Cardiac arrests of hospital staff and visitors: Experience from the national registry of cardiopulmonary resuscitation

Author Department

Emergency Medicine

Document Type

Article, Peer-reviewed

Publication Date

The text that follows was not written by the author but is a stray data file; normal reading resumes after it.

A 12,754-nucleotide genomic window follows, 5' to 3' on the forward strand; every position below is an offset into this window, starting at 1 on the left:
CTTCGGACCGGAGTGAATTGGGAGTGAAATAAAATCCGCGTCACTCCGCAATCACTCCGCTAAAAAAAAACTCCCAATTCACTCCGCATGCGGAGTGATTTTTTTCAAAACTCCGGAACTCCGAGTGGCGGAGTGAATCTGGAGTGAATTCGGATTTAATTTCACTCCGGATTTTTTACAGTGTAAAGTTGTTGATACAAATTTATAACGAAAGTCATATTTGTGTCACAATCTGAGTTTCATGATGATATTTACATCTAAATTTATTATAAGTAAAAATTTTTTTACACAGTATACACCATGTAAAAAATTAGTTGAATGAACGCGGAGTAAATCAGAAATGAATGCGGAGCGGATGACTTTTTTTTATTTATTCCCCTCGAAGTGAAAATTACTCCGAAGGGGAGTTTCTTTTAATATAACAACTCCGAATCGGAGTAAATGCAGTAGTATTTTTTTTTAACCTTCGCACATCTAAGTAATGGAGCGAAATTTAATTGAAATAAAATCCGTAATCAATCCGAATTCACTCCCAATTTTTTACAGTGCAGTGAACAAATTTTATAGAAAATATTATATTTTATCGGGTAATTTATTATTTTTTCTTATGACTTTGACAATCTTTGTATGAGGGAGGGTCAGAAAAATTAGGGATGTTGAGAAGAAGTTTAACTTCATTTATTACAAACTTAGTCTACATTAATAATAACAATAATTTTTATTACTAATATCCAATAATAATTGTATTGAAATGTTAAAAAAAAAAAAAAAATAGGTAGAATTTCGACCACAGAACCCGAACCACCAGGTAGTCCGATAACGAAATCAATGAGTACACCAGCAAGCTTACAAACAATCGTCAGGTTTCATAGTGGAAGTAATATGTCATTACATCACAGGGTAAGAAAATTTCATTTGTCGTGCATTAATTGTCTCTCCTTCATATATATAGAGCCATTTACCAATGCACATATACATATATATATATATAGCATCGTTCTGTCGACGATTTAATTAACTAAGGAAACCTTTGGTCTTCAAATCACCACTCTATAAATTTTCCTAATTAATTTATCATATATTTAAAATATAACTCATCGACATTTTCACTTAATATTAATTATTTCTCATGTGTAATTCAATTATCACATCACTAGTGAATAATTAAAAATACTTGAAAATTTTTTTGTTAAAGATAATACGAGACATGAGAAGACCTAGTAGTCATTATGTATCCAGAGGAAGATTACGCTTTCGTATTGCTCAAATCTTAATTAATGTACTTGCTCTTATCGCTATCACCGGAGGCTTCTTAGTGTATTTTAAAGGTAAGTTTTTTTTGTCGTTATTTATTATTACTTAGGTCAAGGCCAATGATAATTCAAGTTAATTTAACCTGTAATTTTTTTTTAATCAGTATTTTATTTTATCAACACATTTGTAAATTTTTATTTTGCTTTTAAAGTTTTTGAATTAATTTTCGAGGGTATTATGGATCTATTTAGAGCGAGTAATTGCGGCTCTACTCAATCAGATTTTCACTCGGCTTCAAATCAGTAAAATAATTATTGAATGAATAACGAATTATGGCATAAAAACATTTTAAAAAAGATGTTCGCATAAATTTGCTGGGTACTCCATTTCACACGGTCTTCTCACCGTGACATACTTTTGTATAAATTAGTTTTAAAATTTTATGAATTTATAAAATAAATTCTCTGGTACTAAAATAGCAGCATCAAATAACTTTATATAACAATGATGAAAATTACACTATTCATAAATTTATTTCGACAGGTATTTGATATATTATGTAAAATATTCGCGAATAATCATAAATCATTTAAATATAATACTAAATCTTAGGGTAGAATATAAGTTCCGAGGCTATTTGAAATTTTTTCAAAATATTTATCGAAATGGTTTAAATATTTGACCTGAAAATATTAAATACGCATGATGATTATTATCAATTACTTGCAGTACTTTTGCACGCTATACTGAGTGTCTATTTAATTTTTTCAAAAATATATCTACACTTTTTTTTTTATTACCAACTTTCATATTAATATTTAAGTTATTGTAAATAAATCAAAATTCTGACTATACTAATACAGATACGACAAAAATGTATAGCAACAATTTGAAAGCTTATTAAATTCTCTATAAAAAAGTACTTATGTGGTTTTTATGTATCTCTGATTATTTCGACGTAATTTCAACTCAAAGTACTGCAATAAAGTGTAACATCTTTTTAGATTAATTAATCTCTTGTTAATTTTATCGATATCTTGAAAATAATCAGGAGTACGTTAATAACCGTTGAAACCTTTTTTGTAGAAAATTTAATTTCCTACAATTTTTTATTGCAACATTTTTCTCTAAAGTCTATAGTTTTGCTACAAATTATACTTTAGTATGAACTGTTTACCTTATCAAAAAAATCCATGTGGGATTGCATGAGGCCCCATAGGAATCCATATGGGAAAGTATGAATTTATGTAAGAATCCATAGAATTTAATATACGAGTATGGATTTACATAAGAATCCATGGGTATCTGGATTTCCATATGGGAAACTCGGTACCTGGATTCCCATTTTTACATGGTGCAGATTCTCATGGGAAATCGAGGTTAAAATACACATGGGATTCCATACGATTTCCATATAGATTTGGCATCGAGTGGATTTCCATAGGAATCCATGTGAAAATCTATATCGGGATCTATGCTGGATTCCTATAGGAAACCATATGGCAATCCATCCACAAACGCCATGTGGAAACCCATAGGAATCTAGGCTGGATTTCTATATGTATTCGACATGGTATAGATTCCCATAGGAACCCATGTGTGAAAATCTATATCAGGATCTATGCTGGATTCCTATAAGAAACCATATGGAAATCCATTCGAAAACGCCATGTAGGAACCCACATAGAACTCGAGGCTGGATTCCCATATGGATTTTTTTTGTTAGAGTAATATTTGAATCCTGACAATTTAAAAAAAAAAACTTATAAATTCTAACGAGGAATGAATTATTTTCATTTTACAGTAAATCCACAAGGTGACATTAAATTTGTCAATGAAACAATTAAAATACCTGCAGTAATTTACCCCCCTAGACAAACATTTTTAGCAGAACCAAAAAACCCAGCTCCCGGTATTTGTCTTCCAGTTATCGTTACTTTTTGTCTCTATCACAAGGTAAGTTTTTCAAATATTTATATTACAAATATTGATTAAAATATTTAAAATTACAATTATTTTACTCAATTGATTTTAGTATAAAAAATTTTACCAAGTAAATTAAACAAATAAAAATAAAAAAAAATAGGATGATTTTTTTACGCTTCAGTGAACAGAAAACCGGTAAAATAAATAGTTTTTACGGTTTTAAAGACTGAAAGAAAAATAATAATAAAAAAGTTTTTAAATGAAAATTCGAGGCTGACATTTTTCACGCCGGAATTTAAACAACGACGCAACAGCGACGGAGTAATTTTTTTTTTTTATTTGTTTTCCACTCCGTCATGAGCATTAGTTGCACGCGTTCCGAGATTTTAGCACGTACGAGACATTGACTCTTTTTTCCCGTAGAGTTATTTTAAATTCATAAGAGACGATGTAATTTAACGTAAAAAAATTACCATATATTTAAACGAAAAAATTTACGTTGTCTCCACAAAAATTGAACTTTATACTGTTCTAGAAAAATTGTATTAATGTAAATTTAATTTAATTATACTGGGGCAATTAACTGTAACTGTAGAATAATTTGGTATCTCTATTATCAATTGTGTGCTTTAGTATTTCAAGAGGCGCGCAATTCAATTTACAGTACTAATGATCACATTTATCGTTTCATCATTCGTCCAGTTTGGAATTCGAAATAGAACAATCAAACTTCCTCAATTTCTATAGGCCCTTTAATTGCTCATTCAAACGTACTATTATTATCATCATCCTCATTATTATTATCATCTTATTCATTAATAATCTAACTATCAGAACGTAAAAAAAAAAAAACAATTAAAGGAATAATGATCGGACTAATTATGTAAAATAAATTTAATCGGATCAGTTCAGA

AIM OF THE STUDY: Approximately 750,000 in-hospital cardiac arrests occur annually in the United States. Many will occur to visitors or staff members within the hospital's public areas. We sought to provide a descriptive analysis of visitor cardiac arrests in hospitals and to compare survival outcomes to matching inpatient arrests. METHODS: We queried the National Registry of Cardiopulmonary Resuscitation (NRCPR)) for all adult cardiac arrests from January 2000 to May 2006 that occurred to visitors or employees anywhere within the hospital. Visitors were matched to inpatient cardiac arrests from within the same NRCPR database for age, gender, race, prior residence and functional status, and presenting rhythms. The compared outcomes were return of spontaneous circulation (ROSC), survival to 24h (S24), and survival to discharge (SHD). RESULTS: 147 visitors suffered a cardiac arrest during the study period. S24 (48% vs. 37%, p=0.011) and SHD (42% vs. 24%, p<0.0001) were both higher in the visitor cohort. However, ROSC did not significantly differ between visitors and controls (57% vs. 51%). Visitor cardiac arrests occurred in a wide variety of locations. CONCLUSION: Cardiac arrest among hospital visitors is a relatively common event. The survival outcomes of hospital visitors compared unfavorably to that of recently published experience with out-of-hospital cardiac arrest victims.

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